Biomedical Microdevices

, Volume 14, Issue 4, pp 679–687

Conformational studies of common protein templates in macromolecularly imprinted polymers

  • David R. Kryscio
  • Michael Q. Fleming
  • Nicholas A. Peppas
Article

DOI: 10.1007/s10544-012-9648-5

Cite this article as:
Kryscio, D.R., Fleming, M.Q. & Peppas, N.A. Biomed Microdevices (2012) 14: 679. doi:10.1007/s10544-012-9648-5

Abstract

Unlike the molecular imprinting of small molecule templates, molecularly imprinted polymers specific to large templates (>1,500 Da), have achieved limited success to date. Conformational stability of these labile macromolecules is one of the main factors that prevent the direct extension of successful procedures from the small molecule regime. We continue our systematic investigation of the effect of common components in macromolecular MIPs on the conformation of protein templates. Circular dichroism was used to show that frequently employed monomers and crosslinkers induce significant changes in the secondary structures of lysozyme and bovine hemoglobin. The extent to which this change occurs, at ligand concentrations far below what are typically used reported work, is cause for concern and provides as rational explanation for the lack of success in this arena. This is because a change in the template structure prior to polymerization would lead to the binding sites formed during polymerization to be specific to this alternate conformation. Subsequent studies with the macromolecule in its native state and the crosslinked network would not be successful. Using this information as a guide, we offer suggestions as to where work in macromolecular imprinted polymers should focus going forward in order for these antibody mimics to reach their vast potential as a new class of biomedical diagnostic devices.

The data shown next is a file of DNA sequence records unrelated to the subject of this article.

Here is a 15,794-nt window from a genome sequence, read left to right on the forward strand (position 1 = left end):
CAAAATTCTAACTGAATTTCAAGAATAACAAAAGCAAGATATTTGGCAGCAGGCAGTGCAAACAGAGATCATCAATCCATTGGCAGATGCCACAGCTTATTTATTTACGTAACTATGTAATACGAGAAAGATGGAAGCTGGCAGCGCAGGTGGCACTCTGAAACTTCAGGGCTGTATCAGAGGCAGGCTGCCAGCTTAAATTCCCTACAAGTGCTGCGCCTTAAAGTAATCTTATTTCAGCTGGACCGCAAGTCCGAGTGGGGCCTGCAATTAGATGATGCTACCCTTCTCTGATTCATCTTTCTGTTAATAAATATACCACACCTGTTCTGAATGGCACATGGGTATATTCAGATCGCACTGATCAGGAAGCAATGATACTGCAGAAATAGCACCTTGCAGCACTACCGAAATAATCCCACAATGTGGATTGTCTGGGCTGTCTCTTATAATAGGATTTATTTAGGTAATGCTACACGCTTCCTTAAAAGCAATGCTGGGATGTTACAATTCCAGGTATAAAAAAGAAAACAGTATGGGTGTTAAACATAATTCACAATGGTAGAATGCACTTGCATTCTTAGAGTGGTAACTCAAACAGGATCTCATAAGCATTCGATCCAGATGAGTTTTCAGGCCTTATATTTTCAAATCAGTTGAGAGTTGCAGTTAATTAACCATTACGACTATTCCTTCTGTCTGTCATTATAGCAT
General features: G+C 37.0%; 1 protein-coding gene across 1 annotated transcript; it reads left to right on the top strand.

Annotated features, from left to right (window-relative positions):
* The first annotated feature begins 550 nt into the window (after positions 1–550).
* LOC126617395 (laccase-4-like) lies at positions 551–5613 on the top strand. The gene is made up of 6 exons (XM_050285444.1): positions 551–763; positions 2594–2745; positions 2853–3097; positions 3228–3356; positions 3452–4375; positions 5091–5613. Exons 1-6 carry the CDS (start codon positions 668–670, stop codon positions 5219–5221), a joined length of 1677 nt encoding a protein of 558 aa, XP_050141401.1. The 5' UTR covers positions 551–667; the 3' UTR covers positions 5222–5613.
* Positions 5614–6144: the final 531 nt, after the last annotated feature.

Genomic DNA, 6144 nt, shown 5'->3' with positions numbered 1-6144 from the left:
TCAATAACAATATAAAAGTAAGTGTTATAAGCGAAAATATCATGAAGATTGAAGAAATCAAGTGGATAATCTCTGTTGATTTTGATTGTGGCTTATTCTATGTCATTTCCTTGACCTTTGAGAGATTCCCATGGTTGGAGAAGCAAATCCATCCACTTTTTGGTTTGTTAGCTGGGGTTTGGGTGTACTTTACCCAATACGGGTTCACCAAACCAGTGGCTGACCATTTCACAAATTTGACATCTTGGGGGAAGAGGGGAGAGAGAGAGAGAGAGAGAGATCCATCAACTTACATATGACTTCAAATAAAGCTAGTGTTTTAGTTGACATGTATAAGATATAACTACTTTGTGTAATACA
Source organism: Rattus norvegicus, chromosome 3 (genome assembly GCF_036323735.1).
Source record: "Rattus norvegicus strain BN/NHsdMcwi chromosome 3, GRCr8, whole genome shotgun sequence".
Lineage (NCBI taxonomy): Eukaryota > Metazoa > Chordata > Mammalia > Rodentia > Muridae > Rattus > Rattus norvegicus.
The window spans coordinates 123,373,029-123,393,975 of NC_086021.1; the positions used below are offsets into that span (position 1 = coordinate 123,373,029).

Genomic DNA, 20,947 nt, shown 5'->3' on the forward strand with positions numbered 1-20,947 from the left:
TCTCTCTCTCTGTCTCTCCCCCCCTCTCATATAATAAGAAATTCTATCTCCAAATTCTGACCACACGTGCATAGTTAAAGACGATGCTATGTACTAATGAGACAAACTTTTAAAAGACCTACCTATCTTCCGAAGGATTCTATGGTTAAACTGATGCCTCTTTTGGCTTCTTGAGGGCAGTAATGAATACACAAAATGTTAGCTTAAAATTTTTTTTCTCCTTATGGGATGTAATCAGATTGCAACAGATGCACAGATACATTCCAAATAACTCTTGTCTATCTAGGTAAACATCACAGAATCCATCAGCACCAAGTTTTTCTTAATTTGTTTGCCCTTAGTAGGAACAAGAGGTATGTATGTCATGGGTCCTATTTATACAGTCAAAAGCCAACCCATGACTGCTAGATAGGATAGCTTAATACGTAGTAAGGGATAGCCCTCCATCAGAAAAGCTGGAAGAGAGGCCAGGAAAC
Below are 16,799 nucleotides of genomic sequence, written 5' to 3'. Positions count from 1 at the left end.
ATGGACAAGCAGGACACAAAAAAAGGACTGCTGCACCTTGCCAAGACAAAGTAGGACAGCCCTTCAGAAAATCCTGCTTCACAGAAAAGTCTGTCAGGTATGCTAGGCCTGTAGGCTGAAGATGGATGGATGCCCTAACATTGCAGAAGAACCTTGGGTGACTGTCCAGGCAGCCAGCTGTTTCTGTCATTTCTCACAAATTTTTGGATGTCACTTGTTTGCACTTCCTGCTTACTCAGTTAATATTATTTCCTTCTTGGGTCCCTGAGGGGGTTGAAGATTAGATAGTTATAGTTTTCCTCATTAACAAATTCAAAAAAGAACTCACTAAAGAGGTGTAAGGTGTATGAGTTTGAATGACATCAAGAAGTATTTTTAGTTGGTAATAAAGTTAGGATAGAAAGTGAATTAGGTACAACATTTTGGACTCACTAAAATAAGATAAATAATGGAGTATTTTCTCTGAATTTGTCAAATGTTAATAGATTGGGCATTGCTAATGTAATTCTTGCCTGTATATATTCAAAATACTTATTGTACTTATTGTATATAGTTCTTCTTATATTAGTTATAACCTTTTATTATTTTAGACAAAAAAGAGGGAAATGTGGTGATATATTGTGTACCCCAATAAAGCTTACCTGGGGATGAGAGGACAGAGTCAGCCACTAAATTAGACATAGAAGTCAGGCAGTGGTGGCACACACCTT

Keywords

Molecular imprintingProtein imprintingMacromolecular conformationCircular dichroismLysozymeBovine hemoglobin

Copyright information

© Springer Science+Business Media, LLC 2012

Authors and Affiliations

  • David R. Kryscio
    • 1
  • Michael Q. Fleming
    • 2
  • Nicholas A. Peppas
    • 1
    • 2
  1. 1.Cockrell School of Engineering, Department of Chemical EngineeringThe University of Texas at AustinAustinUSA
  2. 2.Cockrell School of Engineering, Department of Biomedical EngineeringThe University of Texas at AustinAustinUSA